ince it emanated from the Absolute II, the first Mosaic Decalogue was of
Christian inspiration and, in spite of evetything, it was never completely
eclipsed in the consciousness of the chosen people by the Second Decalogue.
The Second was of pagan inspiration, in the sense that it emanated from the
Absolute III. In the consciousness of the spiritual elite of the Jewish people, the
monotheism relative to Jehovah never managed to replace the true monotheism
of the consubstantial and indivisible Holy Trinity that was openly proclaimed in
historical Christian history.
This esoteric tradition was revealed from the time of Moses through the line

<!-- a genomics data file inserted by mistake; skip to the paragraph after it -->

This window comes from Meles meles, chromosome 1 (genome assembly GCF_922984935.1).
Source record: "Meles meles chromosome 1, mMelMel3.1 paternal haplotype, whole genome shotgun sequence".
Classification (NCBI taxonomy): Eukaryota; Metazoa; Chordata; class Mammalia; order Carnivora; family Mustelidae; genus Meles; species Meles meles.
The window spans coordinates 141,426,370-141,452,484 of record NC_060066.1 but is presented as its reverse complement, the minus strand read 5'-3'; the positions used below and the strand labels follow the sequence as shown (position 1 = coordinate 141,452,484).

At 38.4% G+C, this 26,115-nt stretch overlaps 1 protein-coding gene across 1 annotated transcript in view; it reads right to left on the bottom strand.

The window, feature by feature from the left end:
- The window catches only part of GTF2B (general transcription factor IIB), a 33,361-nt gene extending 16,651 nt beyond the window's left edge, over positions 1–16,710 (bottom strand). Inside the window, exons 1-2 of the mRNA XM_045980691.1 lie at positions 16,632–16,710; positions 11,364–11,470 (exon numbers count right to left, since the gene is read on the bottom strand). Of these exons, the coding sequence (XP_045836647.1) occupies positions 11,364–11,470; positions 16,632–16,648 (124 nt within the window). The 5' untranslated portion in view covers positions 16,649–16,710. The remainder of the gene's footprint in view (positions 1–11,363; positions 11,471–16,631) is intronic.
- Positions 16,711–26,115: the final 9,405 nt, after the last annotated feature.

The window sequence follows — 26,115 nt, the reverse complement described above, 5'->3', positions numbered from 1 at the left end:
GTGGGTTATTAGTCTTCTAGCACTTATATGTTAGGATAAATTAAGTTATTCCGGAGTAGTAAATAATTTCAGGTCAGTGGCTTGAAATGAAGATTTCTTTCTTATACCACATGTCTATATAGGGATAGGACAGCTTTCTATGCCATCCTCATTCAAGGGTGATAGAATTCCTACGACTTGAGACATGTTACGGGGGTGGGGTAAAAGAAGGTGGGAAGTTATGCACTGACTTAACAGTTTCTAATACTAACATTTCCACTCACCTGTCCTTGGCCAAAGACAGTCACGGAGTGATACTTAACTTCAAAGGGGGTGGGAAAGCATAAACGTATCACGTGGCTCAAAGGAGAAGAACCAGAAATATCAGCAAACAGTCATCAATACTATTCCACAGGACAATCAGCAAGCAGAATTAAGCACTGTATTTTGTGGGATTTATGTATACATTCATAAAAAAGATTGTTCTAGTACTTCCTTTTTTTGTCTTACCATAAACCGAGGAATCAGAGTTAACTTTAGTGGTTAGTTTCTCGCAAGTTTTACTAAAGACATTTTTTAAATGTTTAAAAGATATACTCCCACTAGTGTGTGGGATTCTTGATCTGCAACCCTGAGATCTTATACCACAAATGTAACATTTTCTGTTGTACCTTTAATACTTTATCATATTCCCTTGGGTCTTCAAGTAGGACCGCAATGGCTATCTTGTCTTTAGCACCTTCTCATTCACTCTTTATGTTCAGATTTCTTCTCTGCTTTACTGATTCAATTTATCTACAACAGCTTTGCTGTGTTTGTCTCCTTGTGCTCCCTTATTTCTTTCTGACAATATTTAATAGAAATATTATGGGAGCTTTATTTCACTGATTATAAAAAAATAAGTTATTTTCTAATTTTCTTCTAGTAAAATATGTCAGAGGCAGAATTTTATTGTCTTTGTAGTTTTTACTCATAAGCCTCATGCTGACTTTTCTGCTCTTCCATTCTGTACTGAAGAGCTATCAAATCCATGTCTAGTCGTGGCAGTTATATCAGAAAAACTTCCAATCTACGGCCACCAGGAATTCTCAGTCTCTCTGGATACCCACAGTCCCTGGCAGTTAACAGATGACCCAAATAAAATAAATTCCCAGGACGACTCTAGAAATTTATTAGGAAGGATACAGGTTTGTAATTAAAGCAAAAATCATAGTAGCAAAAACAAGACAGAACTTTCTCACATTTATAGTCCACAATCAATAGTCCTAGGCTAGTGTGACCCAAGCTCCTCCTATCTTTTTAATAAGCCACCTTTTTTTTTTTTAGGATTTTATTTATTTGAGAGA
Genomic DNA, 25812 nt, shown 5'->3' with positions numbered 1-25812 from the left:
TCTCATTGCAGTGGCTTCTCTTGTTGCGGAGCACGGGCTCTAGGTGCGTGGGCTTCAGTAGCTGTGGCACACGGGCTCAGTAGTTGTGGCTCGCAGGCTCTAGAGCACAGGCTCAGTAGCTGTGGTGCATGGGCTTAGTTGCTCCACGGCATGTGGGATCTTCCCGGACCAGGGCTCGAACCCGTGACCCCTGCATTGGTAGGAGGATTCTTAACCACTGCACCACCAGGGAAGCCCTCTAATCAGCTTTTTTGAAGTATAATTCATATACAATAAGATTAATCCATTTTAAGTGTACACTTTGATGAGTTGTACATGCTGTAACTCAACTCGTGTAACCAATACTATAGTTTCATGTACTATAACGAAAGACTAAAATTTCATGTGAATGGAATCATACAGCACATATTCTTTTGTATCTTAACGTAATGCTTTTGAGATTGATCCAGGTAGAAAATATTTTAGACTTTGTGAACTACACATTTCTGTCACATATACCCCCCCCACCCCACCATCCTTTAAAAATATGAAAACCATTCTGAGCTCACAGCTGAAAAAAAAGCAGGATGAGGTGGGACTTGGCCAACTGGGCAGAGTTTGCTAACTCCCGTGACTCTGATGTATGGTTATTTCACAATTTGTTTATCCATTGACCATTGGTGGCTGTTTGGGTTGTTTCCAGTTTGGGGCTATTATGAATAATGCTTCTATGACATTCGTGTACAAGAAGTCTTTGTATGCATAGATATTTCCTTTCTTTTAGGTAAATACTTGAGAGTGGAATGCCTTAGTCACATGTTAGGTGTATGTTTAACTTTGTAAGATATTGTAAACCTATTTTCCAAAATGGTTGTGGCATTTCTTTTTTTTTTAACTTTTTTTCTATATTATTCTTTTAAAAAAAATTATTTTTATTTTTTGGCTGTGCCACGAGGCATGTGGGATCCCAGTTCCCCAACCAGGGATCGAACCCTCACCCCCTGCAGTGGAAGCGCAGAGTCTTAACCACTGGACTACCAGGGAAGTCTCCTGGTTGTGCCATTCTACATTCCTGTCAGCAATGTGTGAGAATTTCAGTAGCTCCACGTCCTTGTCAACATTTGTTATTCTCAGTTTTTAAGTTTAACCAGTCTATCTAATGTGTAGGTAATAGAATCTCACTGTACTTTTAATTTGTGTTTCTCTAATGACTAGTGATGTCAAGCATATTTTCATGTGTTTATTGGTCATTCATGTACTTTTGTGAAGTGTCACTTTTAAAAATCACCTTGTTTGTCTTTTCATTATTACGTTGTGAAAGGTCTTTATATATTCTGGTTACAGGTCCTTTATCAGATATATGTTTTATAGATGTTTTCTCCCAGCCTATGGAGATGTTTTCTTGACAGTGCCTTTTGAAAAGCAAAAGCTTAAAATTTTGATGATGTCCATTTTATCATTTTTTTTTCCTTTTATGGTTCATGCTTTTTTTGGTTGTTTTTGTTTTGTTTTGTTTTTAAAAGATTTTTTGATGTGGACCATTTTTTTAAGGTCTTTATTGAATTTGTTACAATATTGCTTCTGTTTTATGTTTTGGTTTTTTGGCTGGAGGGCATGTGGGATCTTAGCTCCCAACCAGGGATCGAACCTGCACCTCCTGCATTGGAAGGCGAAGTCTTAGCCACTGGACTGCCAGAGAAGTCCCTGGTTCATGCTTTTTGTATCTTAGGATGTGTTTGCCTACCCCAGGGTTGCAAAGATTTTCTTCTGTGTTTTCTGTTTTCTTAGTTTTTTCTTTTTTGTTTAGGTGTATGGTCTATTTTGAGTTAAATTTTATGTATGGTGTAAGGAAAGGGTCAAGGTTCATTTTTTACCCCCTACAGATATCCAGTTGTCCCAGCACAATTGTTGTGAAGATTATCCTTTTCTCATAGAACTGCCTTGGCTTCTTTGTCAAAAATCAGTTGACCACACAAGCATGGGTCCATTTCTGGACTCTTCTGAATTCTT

of the prophets, and found its highest possible expression in the Old Testament
period in the person of the prophet-king David. It is true that, as a man, King
David was not unblemished—the Bathsheba-Uriah affair is a flagrant proof of
this—but the nobility of his soul and the greatness of his work brought him not
only absolution but the sublime promise that the Messiah would be born of his
line.7 Psalm CXVIII, which summarizes the esoteric doctrine, designates him as
a prophet, and the creation of the unified State of Israel crowns his work as a